Earning side income or owning a small business can be a very rewarding experience, both emotionally and financially. The obvious perks of such a venture are unlimited earning potential and a whole lot more freedom and choice.
In Canada a business can operate as a sole proprietorship or a corporation. Often most small businesses operate initially as sole proprietorships and later incorporate for various reasons discussed below.
A sole proprietorship occurs when an owner operates a business with no other form of business organization. This type of structure is simple and can easily be created with a few government forms. In most provinces there is a small registration fee – in Ontario it’s $60 to register your business and this is valid for 5 years.
A corporation is a separate legal entity that is registered as such under Canadian law. The owner(s) of the corporation are known as shareholders and do not directly own assets of the corporation nor are they responsible for the debts of the corporation.
If there two or more individuals that own the business, a joint partnership can be set up, which operates similarly to a sole proprietorships. Recently in Canada limited liability partnerships which allow for some liability mitigation but for the purpose of this article we will discuss sole proprietorships and corporations.
Professional fees for a sole proprietorship are fairly minimal. Depending on the size of the business and the number of transactions the owner may be able to pay very little (if anything) in fees to accountants or lawyers. Sole proprietorships typically have the following government reporting requirements:
- Initial business registration
- Annual personal tax returns (T1)
- Payroll remittances and filings (if additional employees exist besides the owner)
- Sales tax (if registered for GST/HST)
A corporation will usually be subject to higher professional fees as the average shareholder likely will require support for the additional accounting and legal requirements. The initially start-up for a corporation may require a lawyer to obtain articles of incorporation, setting a corporate share structure and additional consultations. It is possible to incorporate a business online federally via the Canada’s Corporations website, which is approximately $250. The fee to incorporate in most provinces ranges from $300-$400, depending on the province. Incorporating federally will allow for greater name protection when operating nationally, however, it requires additional filings each year as well as individual provincial registrations. These costs are baseline and do not include any legal consultation which will add at a minimum a couple hundred dollars to thousands extra. Despite the potential high costs I highly recommended a competent lawyer be consulted when setting up a corporation given that it could save large headaches down the road.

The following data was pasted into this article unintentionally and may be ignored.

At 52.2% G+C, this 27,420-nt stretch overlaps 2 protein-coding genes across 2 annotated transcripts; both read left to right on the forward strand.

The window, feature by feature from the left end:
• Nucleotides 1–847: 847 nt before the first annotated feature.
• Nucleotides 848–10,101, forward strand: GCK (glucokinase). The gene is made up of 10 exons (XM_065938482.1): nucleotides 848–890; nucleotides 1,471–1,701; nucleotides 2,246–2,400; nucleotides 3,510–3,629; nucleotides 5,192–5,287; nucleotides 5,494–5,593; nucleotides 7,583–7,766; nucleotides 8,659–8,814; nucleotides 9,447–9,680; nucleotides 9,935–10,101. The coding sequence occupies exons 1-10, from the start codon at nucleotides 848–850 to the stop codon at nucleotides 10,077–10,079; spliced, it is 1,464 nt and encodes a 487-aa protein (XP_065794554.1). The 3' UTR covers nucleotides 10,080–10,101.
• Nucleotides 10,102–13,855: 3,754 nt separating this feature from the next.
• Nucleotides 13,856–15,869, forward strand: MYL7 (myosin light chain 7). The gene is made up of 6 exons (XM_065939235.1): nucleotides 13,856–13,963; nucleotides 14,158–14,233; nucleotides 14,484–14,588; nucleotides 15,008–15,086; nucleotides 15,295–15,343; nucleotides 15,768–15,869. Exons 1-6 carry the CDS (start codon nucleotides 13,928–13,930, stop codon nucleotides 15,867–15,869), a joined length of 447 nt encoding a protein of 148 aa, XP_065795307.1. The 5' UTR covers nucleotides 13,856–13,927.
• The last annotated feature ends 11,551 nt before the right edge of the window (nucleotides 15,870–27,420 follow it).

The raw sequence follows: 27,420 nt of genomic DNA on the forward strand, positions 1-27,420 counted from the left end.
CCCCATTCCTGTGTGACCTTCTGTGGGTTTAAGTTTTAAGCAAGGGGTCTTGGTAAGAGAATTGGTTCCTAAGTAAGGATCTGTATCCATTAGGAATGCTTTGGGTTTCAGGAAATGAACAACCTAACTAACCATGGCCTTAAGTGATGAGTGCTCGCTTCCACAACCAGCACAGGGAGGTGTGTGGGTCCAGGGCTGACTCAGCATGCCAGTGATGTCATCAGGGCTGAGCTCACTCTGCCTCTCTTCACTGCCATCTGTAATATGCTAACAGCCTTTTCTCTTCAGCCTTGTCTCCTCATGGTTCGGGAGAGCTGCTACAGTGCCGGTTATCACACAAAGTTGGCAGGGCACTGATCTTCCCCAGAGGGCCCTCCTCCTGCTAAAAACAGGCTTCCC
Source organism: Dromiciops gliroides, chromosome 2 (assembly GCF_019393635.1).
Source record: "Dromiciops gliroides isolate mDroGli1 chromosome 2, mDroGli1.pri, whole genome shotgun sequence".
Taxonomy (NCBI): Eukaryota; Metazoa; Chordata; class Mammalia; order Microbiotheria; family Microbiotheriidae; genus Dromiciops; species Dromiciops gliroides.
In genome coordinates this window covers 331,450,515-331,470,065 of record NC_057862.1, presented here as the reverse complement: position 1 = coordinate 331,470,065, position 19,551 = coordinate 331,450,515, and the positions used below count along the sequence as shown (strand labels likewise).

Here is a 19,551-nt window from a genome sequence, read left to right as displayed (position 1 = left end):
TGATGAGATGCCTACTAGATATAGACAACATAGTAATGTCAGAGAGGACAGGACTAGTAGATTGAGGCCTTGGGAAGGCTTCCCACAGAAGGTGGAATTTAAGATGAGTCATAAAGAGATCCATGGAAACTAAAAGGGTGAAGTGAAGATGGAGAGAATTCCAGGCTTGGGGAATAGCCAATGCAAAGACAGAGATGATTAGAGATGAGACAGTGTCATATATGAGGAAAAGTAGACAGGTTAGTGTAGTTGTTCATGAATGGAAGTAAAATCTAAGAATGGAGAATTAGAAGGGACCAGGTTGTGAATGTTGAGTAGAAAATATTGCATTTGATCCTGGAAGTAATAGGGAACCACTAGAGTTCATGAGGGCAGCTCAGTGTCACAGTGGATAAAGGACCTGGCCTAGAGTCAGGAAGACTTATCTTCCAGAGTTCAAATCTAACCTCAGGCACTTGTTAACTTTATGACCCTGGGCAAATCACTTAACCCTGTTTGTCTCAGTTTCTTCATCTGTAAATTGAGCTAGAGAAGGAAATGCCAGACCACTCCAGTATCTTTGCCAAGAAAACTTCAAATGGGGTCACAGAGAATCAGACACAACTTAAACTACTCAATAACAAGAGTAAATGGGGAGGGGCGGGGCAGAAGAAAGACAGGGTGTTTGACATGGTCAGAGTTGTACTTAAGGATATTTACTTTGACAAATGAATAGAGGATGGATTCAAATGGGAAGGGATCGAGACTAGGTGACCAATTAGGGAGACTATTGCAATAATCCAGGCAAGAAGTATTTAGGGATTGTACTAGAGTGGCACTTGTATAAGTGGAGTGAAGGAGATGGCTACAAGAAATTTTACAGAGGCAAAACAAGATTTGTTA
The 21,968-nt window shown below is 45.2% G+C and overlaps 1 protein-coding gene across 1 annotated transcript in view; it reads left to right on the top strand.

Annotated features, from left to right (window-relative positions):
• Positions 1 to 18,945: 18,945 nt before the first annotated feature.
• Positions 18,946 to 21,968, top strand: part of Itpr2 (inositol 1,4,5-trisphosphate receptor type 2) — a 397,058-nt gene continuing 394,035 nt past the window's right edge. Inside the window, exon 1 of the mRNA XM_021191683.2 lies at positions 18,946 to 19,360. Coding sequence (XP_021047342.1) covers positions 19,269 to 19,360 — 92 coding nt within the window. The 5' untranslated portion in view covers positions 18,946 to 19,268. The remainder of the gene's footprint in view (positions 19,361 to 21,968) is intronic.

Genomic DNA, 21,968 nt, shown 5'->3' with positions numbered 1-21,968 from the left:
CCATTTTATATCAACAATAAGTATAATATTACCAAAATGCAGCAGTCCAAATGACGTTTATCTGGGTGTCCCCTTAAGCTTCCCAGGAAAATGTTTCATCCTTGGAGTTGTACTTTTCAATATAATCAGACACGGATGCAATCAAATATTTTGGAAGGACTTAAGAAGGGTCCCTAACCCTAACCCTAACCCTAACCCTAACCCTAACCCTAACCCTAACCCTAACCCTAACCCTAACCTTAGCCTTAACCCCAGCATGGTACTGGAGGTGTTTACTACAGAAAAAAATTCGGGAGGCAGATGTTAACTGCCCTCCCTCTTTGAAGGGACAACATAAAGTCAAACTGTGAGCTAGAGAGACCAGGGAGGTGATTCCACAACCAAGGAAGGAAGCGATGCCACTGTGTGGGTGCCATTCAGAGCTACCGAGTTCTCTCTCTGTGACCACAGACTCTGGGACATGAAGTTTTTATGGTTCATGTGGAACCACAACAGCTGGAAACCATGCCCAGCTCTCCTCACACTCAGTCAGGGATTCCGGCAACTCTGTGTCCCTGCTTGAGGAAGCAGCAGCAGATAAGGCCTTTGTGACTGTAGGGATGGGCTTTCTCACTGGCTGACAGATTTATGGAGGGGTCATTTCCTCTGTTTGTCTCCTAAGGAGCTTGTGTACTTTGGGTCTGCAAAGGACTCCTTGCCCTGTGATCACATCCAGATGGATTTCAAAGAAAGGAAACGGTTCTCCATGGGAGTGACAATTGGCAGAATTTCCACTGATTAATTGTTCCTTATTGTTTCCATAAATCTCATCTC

Aside from the legal start-up costs a corporation will probably incur higher accounting fees for additional government regulations com pliancy, bookkeeping and tax planning. Corporations may be subject, but not limited to the following reporting requirements:
- Setting up articles of incorporation
- Annual information return – this is a brief return that details information about shareholders and general information about the corporation
- Maintaining corporate records, which are separate and distinct from personal records (must be held for 6 years per CRA regulations)
- Filing an annual corporate income tax return which include detailed financial statements
- Payroll remittances and filings (if the corporation has employees)
- Sales tax – if sales of the corporation exceed $30k you must register for GST/HST and track sales tax spent and collected
The nature of the above reporting requirements becomes more complex with the operational size of the corporation. (Tip: Regardless of your corporate structure to minimize accounting fees keep on-going organized financial records. Avoid paying your accountant $100/hour+ to sort through your shoe box of receipts)
A corporation requires a T2 annual tax return be filed in Canada with the CRA. This filing requires a set of financial statements along with other information about the corporation. It is a good idea to have an accountant prepare this filing to ensure accuracy and completeness of the information. Depending on how well your records are organized and the complexity of the financial transactions this will cost at anywhere from $1,000 plus per year.